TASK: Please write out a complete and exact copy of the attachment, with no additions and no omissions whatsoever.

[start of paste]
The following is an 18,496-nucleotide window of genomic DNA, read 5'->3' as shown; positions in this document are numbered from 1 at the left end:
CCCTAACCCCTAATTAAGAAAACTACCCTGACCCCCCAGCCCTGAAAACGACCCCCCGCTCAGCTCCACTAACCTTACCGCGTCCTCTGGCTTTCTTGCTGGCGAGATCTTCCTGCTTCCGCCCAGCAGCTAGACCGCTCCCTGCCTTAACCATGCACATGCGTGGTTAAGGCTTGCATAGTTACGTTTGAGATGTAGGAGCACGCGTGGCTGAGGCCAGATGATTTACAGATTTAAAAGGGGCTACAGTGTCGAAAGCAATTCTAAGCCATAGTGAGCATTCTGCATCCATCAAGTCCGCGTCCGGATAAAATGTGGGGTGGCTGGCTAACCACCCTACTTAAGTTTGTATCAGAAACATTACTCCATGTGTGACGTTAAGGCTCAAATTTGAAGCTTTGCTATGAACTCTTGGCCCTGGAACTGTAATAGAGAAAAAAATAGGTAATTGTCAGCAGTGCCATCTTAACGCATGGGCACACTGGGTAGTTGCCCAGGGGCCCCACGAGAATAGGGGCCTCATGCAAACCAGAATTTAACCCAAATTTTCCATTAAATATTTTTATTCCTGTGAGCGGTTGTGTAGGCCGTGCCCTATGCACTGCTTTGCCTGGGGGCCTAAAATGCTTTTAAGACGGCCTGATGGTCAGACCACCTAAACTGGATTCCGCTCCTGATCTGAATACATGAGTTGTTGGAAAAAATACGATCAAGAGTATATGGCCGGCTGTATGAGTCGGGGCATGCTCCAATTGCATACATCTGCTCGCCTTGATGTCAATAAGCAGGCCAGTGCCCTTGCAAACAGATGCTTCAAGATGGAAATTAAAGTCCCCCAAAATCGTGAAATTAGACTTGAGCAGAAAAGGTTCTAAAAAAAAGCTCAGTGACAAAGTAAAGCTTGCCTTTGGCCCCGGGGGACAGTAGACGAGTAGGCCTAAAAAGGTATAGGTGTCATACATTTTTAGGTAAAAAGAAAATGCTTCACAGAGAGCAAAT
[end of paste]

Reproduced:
The following is an 18,496-nucleotide window of genomic DNA, read 5'->3' as shown; positions in this document are numbered from 1 at the left end:
CCCTAACCCCTAATTAAGAAAACTACCCTGACCCCCCAGCCCTGAAAACGACCCCCCGCTCAGCTCCACTAACCTTACCGCGTCCTCTGGCTTTCTTGCTGGCGAGATCTTCCTGCTTCCGCCCAGCAGCTAGACCGCTCCCTGCCTTAACCATGCACATGCGTGGTTAAGGCTTGCATAGTTACGTTTGAGATGTAGGAGCACGCGTGGCTGAGGCCAGATGATTTACAGATTTAAAAGGGGCTACAGTGTCGAAAGCAATTCTAAGCCATAGTGAGCATTCTGCATCCATCAAGTCCGCGTCCGGATAAAATGTGGGGTGGCTGGCTAACCACCCTACTTAAGTTTGTATCAGAAACATTACTCCATGTGTGACGTTAAGGCTCAAATTTGAAGCTTTGCTATGAACTCTTGGCCCTGGAACTGTAATAGAGAAAAAAATAGGTAATTGTCAGCAGTGCCATCTTAACGCATGGGCACACTGGGTAGTTGCCCAGGGGCCCCACGAGAATAGGGGCCTCATGCAAACCAGAATTTAACCCAAATTTTCCATTAAATATTTTTATTCCTGTGAGCGGTTGTGTAGGCCGTGCCCTATGCACTGCTTTGCCTGGGGGCCTAAAATGCTTTTAAGACGGCCTGATGGTCAGACCACCTAAACTGGATTCCGCTCCTGATCTGAATACATGAGTTGTTGGAAAAAATACGATCAAGAGTATATGGCCGGCTGTATGAGTCGGGGCATGCTCCAATTGCATACATCTGCTCGCCTTGATGTCAATAAGCAGGCCAGTGCCCTTGCAAACAGATGCTTCAAGATGGAAATTAAAGTCCCCCAAAATCGTGAAATTAGACTTGAGCAGAAAAGGTTCTAAAAAAAAGCTCAGTGACAAAGTAAAGCTTGCCTTTGGCCCCGGGGGACAGTAGACGAGTAGGCCTAAAAAGGTATAGGTGTCATACATTTTTAGGTAAAAAGAAAATGCTTCACAGAGAGCAAAT